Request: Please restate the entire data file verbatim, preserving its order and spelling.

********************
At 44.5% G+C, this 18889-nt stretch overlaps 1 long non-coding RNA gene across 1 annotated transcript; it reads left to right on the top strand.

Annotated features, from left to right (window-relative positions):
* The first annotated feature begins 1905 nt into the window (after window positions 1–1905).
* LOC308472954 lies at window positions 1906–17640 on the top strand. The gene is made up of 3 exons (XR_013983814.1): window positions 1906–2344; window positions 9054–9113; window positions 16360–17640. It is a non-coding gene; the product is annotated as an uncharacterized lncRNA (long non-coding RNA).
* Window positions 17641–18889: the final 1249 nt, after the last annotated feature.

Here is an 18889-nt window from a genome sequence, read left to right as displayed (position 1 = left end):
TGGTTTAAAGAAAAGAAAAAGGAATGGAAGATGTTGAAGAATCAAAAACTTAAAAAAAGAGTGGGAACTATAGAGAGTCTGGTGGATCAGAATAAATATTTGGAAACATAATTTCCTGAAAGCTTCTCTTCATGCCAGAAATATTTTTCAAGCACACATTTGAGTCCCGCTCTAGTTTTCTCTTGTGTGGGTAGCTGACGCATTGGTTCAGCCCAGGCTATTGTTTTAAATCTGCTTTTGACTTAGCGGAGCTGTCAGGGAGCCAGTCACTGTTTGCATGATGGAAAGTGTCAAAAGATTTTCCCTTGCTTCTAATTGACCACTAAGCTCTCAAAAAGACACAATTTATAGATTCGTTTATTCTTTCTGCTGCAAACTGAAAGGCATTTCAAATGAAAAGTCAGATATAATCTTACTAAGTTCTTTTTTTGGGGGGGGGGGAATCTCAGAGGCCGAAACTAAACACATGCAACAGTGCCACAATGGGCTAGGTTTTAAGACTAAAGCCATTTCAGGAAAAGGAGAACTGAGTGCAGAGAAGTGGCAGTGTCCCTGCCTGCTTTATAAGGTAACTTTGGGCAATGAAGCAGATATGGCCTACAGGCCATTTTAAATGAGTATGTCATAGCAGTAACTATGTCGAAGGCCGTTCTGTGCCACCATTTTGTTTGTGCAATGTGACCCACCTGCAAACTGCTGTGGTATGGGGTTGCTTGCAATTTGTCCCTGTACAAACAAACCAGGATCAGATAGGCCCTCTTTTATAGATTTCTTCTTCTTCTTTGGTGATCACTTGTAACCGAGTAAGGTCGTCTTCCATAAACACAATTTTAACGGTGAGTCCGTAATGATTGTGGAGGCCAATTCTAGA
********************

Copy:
At 44.5% G+C, this 18889-nt stretch overlaps 1 long non-coding RNA gene across 1 annotated transcript; it reads left to right on the top strand.

Annotated features, from left to right (window-relative positions):
* The first annotated feature begins 1905 nt into the window (after window positions 1–1905).
* LOC308472954 lies at window positions 1906–17640 on the top strand. The gene is made up of 3 exons (XR_013983814.1): window positions 1906–2344; window positions 9054–9113; window positions 16360–17640. It is a non-coding gene; the product is annotated as an uncharacterized lncRNA (long non-coding RNA).
* Window positions 17641–18889: the final 1249 nt, after the last annotated feature.

Here is an 18889-nt window from a genome sequence, read left to right as displayed (position 1 = left end):
TGGTTTAAAGAAAAGAAAAAGGAATGGAAGATGTTGAAGAATCAAAAACTTAAAAAAAGAGTGGGAACTATAGAGAGTCTGGTGGATCAGAATAAATATTTGGAAACATAATTTCCTGAAAGCTTCTCTTCATGCCAGAAATATTTTTCAAGCACACATTTGAGTCCCGCTCTAGTTTTCTCTTGTGTGGGTAGCTGACGCATTGGTTCAGCCCAGGCTATTGTTTTAAATCTGCTTTTGACTTAGCGGAGCTGTCAGGGAGCCAGTCACTGTTTGCATGATGGAAAGTGTCAAAAGATTTTCCCTTGCTTCTAATTGACCACTAAGCTCTCAAAAAGACACAATTTATAGATTCGTTTATTCTTTCTGCTGCAAACTGAAAGGCATTTCAAATGAAAAGTCAGATATAATCTTACTAAGTTCTTTTTTTGGGGGGGGGGGAATCTCAGAGGCCGAAACTAAACACATGCAACAGTGCCACAATGGGCTAGGTTTTAAGACTAAAGCCATTTCAGGAAAAGGAGAACTGAGTGCAGAGAAGTGGCAGTGTCCCTGCCTGCTTTATAAGGTAACTTTGGGCAATGAAGCAGATATGGCCTACAGGCCATTTTAAATGAGTATGTCATAGCAGTAACTATGTCGAAGGCCGTTCTGTGCCACCATTTTGTTTGTGCAATGTGACCCACCTGCAAACTGCTGTGGTATGGGGTTGCTTGCAATTTGTCCCTGTACAAACAAACCAGGATCAGATAGGCCCTCTTTTATAGATTTCTTCTTCTTCTTTGGTGATCACTTGTAACCGAGTAAGGTCGTCTTCCATAAACACAATTTTAACGGTGAGTCCGTAATGATTGTGGAGGCCAATTCTAGA